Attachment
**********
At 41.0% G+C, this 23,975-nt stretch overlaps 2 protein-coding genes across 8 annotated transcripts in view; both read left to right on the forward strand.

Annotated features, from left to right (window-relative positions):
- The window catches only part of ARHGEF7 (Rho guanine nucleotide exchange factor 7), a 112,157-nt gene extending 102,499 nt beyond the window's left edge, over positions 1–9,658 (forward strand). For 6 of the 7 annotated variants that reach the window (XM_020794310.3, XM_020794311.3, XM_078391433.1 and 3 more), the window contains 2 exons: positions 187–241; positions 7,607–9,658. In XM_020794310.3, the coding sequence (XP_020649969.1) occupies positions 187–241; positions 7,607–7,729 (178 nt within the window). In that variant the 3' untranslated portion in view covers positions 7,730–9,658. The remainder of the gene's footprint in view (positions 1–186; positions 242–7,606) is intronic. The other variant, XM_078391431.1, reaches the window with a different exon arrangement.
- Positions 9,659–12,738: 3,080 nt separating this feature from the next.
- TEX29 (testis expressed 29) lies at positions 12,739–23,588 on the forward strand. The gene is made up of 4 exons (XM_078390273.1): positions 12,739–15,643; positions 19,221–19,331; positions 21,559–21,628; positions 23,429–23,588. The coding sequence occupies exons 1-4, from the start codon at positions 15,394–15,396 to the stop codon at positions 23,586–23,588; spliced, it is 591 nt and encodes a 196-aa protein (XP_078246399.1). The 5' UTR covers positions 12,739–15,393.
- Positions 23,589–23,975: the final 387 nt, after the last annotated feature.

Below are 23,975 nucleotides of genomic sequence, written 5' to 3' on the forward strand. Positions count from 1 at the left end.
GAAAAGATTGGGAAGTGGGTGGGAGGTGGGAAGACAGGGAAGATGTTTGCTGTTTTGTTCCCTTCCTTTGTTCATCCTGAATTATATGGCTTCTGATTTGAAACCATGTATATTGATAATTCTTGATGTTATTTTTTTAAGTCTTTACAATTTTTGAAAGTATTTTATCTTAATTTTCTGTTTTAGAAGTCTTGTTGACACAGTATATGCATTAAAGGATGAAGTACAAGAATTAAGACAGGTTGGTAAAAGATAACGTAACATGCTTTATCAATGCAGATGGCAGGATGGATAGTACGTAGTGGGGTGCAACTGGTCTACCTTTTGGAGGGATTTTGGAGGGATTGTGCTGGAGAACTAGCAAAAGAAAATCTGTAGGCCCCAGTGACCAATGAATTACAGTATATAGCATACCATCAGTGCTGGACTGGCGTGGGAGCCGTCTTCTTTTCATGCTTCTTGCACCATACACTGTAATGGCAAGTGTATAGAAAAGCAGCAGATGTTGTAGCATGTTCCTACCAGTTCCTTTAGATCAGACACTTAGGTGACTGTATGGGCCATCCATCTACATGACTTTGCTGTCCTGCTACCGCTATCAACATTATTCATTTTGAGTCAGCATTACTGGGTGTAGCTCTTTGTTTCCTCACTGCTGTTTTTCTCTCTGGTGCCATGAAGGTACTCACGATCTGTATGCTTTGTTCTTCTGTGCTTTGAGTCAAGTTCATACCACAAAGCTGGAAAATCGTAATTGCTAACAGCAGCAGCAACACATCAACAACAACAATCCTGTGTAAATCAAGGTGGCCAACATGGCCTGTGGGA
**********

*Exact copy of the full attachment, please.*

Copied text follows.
At 41.0% G+C, this 23,975-nt stretch overlaps 2 protein-coding genes across 8 annotated transcripts in view; both read left to right on the forward strand.

Annotated features, from left to right (window-relative positions):
- The window catches only part of ARHGEF7 (Rho guanine nucleotide exchange factor 7), a 112,157-nt gene extending 102,499 nt beyond the window's left edge, over positions 1–9,658 (forward strand). For 6 of the 7 annotated variants that reach the window (XM_020794310.3, XM_020794311.3, XM_078391433.1 and 3 more), the window contains 2 exons: positions 187–241; positions 7,607–9,658. In XM_020794310.3, the coding sequence (XP_020649969.1) occupies positions 187–241; positions 7,607–7,729 (178 nt within the window). In that variant the 3' untranslated portion in view covers positions 7,730–9,658. The remainder of the gene's footprint in view (positions 1–186; positions 242–7,606) is intronic. The other variant, XM_078391431.1, reaches the window with a different exon arrangement.
- Positions 9,659–12,738: 3,080 nt separating this feature from the next.
- TEX29 (testis expressed 29) lies at positions 12,739–23,588 on the forward strand. The gene is made up of 4 exons (XM_078390273.1): positions 12,739–15,643; positions 19,221–19,331; positions 21,559–21,628; positions 23,429–23,588. The coding sequence occupies exons 1-4, from the start codon at positions 15,394–15,396 to the stop codon at positions 23,586–23,588; spliced, it is 591 nt and encodes a 196-aa protein (XP_078246399.1). The 5' UTR covers positions 12,739–15,393.
- Positions 23,589–23,975: the final 387 nt, after the last annotated feature.

Below are 23,975 nucleotides of genomic sequence, written 5' to 3' on the forward strand. Positions count from 1 at the left end.
GAAAAGATTGGGAAGTGGGTGGGAGGTGGGAAGACAGGGAAGATGTTTGCTGTTTTGTTCCCTTCCTTTGTTCATCCTGAATTATATGGCTTCTGATTTGAAACCATGTATATTGATAATTCTTGATGTTATTTTTTTAAGTCTTTACAATTTTTGAAAGTATTTTATCTTAATTTTCTGTTTTAGAAGTCTTGTTGACACAGTATATGCATTAAAGGATGAAGTACAAGAATTAAGACAGGTTGGTAAAAGATAACGTAACATGCTTTATCAATGCAGATGGCAGGATGGATAGTACGTAGTGGGGTGCAACTGGTCTACCTTTTGGAGGGATTTTGGAGGGATTGTGCTGGAGAACTAGCAAAAGAAAATCTGTAGGCCCCAGTGACCAATGAATTACAGTATATAGCATACCATCAGTGCTGGACTGGCGTGGGAGCCGTCTTCTTTTCATGCTTCTTGCACCATACACTGTAATGGCAAGTGTATAGAAAAGCAGCAGATGTTGTAGCATGTTCCTACCAGTTCCTTTAGATCAGACACTTAGGTGACTGTATGGGCCATCCATCTACATGACTTTGCTGTCCTGCTACCGCTATCAACATTATTCATTTTGAGTCAGCATTACTGGGTGTAGCTCTTTGTTTCCTCACTGCTGTTTTTCTCTCTGGTGCCATGAAGGTACTCACGATCTGTATGCTTTGTTCTTCTGTGCTTTGAGTCAAGTTCATACCACAAAGCTGGAAAATCGTAATTGCTAACAGCAGCAGCAACACATCAACAACAACAATCCTGTGTAAATCAAGGTGGCCAACATGGCCTGTGGGA